This was a major factor in former Missouri Attorney General Chris Koster’s decision not to join other state attorney generals or former Lt. Gov. Peter Kinder in lawsuits disputing the Affordable Care Act in 2010, although he did file two amicus briefs in support of the lawsuits.

Koster, a Democrat, did bring other charges against the federal government, including two in 2015. One was against the USDA for denying an extension on crop insurance for farmers and another against the EPA for imposing carbon emission restrictions.

More: Education advocates cite Missouri as a top battleground in fight over public schools

Reflections on earlier days in the attorney general’s office

Some political experts think the everyday responsibilities of the attorney general’s office are sometimes overlooked while the more polarizing cases draw public attention.

“A lot of the things that we’ve seen with the last three attorneys generals seem to be very political,” Ringenberg said. “I think they’re doing other things, but it’s just kind of where the light gets attracted to.”

Just last week, Bailey brought charges against a Nixa-based contractor who had reportedly scammed Missourians. His office also recently assisted Henry County authorities in sentencing a man who killed a police officer.

“We’ve received more requests to assist with prosecutions across the state than any time in recent history,” Bailey said. “In partnership with the Henry County Prosecuting Attorney, we obtained a sentence of life without parole for a man who murdered a police officer. As a former prosecutor myself, I’m committed to partnering with local prosecutors and law enforcement to obtain justice for victims and put the bad guys away.”

Bailey has also returned more than $4 million in restitution to Missourians who were victims of consumer fraud through the office’s Consumer Protection Division. His office joined with other attorney generals to stop a Texas robocalling center from blasting Missourians with spam calls.

These are the kind of cases some political experts feel exemplify the legacy of former attorney generals’ terms.

“It was more focused on state politics and state policies and less on national policies and didn’t quite have the partisan edge as it does now,” Squire said.

Danforth, who served as attorney general from 1969 to 1976, recalled his time in office and the standard he felt was set.

Former U.S. Senator John Danforth speaks at the Bar Association of Metropolitan St. Louis Friday, May 5, 2017, in St. Louis.

Former U.S. Senator John Danforth speaks at the Bar Association of Metropolitan St. Louis Friday, May 5, 2017, in St. Louis.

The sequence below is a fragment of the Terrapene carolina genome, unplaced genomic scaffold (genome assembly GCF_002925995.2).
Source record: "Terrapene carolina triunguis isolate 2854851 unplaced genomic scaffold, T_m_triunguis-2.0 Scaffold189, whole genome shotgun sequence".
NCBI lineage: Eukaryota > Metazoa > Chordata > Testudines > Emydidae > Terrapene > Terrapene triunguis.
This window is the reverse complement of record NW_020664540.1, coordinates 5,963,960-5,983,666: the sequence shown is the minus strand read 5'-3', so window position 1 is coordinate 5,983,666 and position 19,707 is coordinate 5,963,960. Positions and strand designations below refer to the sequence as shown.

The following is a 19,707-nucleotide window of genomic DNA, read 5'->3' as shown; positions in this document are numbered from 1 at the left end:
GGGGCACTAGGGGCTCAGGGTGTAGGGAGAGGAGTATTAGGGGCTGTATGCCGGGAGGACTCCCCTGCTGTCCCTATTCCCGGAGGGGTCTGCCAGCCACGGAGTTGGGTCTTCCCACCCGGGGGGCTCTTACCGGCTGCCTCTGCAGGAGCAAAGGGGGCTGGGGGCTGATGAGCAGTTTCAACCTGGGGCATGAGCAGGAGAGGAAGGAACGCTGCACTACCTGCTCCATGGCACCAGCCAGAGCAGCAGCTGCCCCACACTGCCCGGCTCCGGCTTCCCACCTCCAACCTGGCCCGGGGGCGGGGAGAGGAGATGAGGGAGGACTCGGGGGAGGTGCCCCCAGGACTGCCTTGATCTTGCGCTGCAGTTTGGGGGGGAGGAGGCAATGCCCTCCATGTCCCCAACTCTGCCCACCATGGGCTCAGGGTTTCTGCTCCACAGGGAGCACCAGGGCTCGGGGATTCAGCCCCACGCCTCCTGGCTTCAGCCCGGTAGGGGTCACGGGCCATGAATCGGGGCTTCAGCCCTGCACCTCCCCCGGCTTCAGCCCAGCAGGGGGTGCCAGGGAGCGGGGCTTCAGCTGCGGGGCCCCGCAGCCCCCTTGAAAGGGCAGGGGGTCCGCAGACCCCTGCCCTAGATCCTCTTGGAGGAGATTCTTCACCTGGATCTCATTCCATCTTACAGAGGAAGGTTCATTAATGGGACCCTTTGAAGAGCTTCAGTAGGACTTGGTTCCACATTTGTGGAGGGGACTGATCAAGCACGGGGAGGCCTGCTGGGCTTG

“It was a standard of excellence,” Danforth said. “It was a standard of doing the people’s business, of professionalism, of creating a really good law office. It was the opposite of just making everything partisan.”

When elected, Danforth was the first Republican to serve as attorney general since 1933, and the only one to hold statewide office in an otherwise Democratic administration.

“We were on a very tight leash with the state legislature,” Danforth said. “As far as the budget was concerned, I had to do an enormous amount of work on a limited budget. The only way to do it was to hire really good young lawyers.”

During his time in office, he brought former Missouri Treasurer Bill Robinson to trial. According to Tettlebaum, who worked in Danforth’s office all eight years, Robinson allegedly was seen accepting a bribe at the now-closed Ramada Inn in Jefferson City.

Although they ultimately lost the case, the evidence presented was covered heavily by the press, which unveiled deeply ingrained corruption in Missouri state politics, leading to subsequent reforms.

“It became very obvious that this was a very corrupt system, and so we were able to get it changed,” Tettlebaum said. “So we lost the battle but we won the war.”

Tettlebaum and Danforth recalled other cases from their time in the office. Tettlebaum told of a years-long undercover operation to ferret out a bootleg liquor ring in the Bootheel, and remove the Missouri sheriff behind it all from office.

Danforth remembers using antitrust law to halt a nationwide trucking strike impeding refueling stations, making Missouri “an oasis for truck transportation in America,” at that time.

“It was the most fun I’ve had as a lawyer,” Tettlebaum said. “And I’ve had a lot of fun as a lawyer. I’m still practicing after 54 years.”

Overall, Danforth felt that his responsibilities as attorney general came down to just a few points.

“We operated a law office, and our client was the state,” Danforth said. “The objective was to provide a very high level of legal work on a very limited budget, primarily relying on young people who were very good at what they did.”

This article originally appeared on Springfield News-Leader: The changing role of the Missouri Attorney General